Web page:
Through the initiative of the Boy Scouts of the Philippines officials and the approval of Dr.
Jose Fabella, then Commissioner of Health and Public Welfare, Mrs. Escoda was sent to the United
States for Girl Scout training. On her return to the Philippines in 1937, she founded the Girl Scout
of the Philippines. Despite all the initial obstacles which Mrs. Escoda had to meet, her efforts were
rewarded on May 26, 1940 when Pres. Manuel Quezon approved Commonwealth Act No.542
creating GSP as a national organization.
Mrs. Escoda was also a moving spirit behind the National Federation of Women’s Clubs
during its formative stage. She was the first elected treasurer of the federation, and was later
promoted to executive-secretary, a position she held for nine consecutive years. In 1941, the
succeeded Mrs. Pilar Hidalgo Lim as the federation’s national president, a position he held until
her death. Josefa also became one of the editors of Manila Daily Bulletin together with her
husband Antonio.
In the field of social work, Mrs. Escoda’s devotion, responsibility and unquestionable
leadership were shown in her great accomplishment. She founded the Boy’s Town for the underprivileged
boys of Manila. She initiated a successful campaign which called for the provision of
lunch and rest rooms for women workers and the installation of other facilities for their
convenience. She worked hard for the establishment of free nursery classes in Manila where
children were served free soup and a glass of milk. She worked for the improvement of health and
sanitation in rural areas, the modernization of the prison and penal system, the suppression of
vices and the extension of the benefits of adult education to the rural folks.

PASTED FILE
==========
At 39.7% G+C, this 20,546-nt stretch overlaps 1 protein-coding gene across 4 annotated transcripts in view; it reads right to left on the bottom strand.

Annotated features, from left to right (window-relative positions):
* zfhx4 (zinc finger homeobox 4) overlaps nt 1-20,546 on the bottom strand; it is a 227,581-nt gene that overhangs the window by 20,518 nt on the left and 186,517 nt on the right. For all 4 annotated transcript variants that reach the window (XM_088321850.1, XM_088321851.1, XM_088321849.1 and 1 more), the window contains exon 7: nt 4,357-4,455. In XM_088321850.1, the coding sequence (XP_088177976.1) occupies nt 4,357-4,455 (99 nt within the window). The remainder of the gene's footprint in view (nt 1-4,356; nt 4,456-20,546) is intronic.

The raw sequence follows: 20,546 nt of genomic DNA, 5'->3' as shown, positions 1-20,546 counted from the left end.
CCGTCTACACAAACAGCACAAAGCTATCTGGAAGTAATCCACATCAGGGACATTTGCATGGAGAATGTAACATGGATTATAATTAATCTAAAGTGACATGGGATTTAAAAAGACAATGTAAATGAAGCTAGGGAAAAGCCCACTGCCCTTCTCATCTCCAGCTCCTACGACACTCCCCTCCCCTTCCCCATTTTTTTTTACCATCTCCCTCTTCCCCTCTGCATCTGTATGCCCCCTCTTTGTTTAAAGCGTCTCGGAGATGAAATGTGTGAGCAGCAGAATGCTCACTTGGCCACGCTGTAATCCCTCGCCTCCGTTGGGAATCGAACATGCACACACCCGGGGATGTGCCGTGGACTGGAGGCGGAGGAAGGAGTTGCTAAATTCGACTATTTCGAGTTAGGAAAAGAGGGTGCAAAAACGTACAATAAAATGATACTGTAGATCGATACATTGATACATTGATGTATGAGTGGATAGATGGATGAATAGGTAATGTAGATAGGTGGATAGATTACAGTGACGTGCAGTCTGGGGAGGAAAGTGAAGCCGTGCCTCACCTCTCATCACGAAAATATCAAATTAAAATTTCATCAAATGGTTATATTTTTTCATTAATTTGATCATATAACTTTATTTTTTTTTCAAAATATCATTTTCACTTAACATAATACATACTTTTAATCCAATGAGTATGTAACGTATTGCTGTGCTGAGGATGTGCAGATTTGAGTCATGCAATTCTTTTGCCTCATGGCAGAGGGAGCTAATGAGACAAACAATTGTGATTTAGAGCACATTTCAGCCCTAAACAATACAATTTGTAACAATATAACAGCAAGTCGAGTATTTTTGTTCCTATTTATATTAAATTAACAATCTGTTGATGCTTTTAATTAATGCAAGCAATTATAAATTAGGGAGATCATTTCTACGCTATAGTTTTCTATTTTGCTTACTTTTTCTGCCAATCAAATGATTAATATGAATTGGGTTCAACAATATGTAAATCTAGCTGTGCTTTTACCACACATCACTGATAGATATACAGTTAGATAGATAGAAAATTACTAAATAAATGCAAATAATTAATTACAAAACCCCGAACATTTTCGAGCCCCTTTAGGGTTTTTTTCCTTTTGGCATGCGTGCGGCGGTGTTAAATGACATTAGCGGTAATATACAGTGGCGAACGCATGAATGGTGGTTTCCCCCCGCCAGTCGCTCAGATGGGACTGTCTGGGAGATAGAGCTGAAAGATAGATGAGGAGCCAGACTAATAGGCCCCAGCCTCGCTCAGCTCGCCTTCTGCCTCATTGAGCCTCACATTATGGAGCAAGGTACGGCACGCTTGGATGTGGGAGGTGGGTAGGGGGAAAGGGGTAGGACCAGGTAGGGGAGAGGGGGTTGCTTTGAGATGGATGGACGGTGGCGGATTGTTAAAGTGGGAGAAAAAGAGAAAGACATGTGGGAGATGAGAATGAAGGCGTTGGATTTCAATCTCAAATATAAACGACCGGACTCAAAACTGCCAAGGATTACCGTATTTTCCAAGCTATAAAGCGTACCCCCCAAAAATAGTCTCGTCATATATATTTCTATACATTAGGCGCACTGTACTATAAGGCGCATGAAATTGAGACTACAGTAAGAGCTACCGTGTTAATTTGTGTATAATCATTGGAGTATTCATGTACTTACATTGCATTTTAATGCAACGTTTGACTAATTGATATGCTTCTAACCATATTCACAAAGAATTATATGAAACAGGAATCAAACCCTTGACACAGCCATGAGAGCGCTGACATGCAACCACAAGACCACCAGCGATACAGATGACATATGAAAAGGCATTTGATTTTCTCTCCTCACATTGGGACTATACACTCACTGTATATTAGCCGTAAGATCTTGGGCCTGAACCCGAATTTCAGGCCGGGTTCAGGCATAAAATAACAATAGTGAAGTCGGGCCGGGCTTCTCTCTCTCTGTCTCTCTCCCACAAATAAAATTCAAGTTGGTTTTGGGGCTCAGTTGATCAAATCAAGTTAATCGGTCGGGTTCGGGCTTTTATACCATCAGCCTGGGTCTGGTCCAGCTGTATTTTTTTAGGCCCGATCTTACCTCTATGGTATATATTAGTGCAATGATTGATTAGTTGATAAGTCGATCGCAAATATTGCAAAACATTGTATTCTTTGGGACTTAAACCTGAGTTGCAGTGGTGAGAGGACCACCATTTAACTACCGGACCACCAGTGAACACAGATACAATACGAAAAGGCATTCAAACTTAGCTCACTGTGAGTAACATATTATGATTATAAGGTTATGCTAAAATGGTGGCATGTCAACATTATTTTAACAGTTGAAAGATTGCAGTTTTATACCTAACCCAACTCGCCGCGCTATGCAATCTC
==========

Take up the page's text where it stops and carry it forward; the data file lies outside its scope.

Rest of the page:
Her innate courage and deep devotion to duty was put to a supreme test when World War
II broke out. She and her husband associated themselves with the Volunteer Social Aid Committee
of VSAC and enlisted aid for the prisoners of war. She witnessed the horrifying Death March, for
she was one of those who distributed multi-vitamin tablets to the prisoners. This intensified her
eagerness to keep the prisoners supplied with food, medicine and clothing. She took great risks, in
listing the names of the prisoners in Camp O’Donnel and in helping the American internees at the
University of Santo Tomas and Los Baños. In Manila, she housed the stranded women and
students who were unable to go back to their respective provinces following the outbreak of the
In June 1944, her husband was arrested and imprisoned at Fort Santiago and two months
later, on August 27, she was also arrested and thrown into the dark walls of Cell No. 16 in the same
fort. However, she could have left the prison had she wanted to, for she was offered freedom in
December, 1944, but her loyalty to her husband was so strong she preferred to die with him in
prison. Antonio Escoda was court-martialed for the crime of treason and sentenced to death on
November 24, 1944.
Though suffering from inhuman torture inflicted by the enemies, Mrs. Escoda remained
serene and composed. She was last seen on January 29, 1945. She was then apparently taken and
held in one of the Far Eastern University buildings occupied by the Japanese. It was presumed that
she was executed. It was assumed that her body lies in a common grave in the North Cemetery or
Chinese Cemetery together worth others who was executed.
In recognition of her outstanding achievements and dedicated service to humanity, she
was named Distinguished Alumna in the field of social service, and a diploma of honor in
recognition of her signal achievements was conferred on her posthumously in 1951 by the
Philippine Normal College. The American Red Cross posthumously awarded silver medal, the
biggest honor given by the organization. In May 1948, the U.S. Army and Navy awarded Josefa and
her husband posthumously the Medal of Freedom with gold leaf, for her services to the Filipino
prisoners of World War II. The Armed Forces of the Philippines awarded her the Philippine Legion
of Honor Medal.
Josefa Llanes Escoda, the “Florence Nightingale of the Philippines,” died a heroine. A
street and a building have been named after her and a monument has been dedicated to her

Ancheta, Herminia M. and Michaela Beltran-Gonzales, Filipino Women in Nation Building,
Phoenix Publishing House Inc., Quezon City, 1984.
Quirino, Carlos. Who’s Who in Philippine History. Manila : Tahanan Books, 1995.
Varias,-de Guzman, Jovita, Ed. Women of Distinction : Biographical Essay on
Outstanding Filipino Women of the Past and the Present. Philippines : Bukang
Liwayway, 1967.
Villaroel, Hector K. Eminent Filipinos. Quezon City : Textbook Publishers,